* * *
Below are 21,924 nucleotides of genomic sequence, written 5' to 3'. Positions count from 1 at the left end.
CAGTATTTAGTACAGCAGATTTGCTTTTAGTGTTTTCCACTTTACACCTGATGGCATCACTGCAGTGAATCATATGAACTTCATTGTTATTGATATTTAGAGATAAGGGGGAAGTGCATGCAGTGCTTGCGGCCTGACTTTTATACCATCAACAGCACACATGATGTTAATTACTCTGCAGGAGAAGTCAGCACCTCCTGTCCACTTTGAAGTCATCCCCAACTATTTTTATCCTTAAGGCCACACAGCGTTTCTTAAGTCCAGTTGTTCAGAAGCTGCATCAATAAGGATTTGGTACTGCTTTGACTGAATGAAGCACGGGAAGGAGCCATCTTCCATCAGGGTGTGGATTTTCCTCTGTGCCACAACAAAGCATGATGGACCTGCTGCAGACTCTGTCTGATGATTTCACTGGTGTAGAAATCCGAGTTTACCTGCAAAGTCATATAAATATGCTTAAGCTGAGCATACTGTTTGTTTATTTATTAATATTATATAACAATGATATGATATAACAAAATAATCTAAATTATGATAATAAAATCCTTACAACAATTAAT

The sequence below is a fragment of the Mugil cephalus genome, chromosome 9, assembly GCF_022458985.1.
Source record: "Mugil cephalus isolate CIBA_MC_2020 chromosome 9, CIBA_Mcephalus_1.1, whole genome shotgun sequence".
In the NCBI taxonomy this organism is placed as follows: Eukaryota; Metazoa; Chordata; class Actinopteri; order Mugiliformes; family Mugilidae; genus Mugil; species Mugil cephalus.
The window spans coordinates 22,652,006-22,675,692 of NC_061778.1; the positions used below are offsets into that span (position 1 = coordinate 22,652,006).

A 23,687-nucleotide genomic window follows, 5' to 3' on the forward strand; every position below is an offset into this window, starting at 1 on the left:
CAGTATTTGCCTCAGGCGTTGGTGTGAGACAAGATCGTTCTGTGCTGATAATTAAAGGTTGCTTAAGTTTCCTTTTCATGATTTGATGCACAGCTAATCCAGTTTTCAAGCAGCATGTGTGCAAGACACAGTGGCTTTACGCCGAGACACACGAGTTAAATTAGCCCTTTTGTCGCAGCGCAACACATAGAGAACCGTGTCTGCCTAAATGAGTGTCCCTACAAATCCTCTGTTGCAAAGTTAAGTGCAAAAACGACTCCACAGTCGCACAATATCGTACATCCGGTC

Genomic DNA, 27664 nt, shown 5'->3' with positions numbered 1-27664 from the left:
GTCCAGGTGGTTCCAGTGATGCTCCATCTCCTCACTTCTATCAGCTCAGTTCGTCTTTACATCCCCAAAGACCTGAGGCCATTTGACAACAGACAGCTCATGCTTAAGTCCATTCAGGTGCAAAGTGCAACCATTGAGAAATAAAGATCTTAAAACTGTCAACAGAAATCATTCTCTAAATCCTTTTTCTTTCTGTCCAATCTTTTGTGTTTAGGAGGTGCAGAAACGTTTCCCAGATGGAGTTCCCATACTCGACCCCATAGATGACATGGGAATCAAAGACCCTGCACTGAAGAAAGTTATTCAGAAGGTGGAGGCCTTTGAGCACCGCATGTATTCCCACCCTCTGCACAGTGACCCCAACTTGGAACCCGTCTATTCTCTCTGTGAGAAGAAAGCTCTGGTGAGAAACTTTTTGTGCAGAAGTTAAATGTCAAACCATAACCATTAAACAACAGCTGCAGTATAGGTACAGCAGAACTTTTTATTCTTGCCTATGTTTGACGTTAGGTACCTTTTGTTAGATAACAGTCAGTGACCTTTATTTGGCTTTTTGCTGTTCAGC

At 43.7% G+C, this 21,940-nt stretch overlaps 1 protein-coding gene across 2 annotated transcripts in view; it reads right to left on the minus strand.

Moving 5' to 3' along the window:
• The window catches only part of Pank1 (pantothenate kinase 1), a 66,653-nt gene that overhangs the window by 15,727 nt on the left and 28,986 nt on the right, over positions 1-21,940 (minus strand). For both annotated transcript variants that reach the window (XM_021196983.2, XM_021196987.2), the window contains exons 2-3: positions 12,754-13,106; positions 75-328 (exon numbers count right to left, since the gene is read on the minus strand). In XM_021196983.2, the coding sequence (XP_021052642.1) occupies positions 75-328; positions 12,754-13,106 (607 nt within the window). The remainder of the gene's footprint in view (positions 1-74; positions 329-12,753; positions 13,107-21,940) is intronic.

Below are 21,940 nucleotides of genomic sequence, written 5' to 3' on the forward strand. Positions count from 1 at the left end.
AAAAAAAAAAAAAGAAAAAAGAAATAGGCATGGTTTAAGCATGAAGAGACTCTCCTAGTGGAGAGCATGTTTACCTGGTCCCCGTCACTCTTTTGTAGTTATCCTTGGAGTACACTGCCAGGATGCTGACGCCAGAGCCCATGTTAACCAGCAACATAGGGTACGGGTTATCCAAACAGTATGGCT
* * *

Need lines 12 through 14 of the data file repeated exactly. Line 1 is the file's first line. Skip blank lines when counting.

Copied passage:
Moving 5' to 3' along the window:
• The window catches only part of Pank1 (pantothenate kinase 1), a 66,653-nt gene that overhangs the window by 15,727 nt on the left and 28,986 nt on the right, over positions 1-21,940 (minus strand). For both annotated transcript variants that reach the window (XM_021196983.2, XM_021196987.2), the window contains exons 2-3: positions 12,754-13,106; positions 75-328 (exon numbers count right to left, since the gene is read on the minus strand). In XM_021196983.2, the coding sequence (XP_021052642.1) occupies positions 75-328; positions 12,754-13,106 (607 nt within the window). The remainder of the gene's footprint in view (positions 1-74; positions 329-12,753; positions 13,107-21,940) is intronic.

Below are 21,940 nucleotides of genomic sequence, written 5' to 3' on the forward strand. Positions count from 1 at the left end.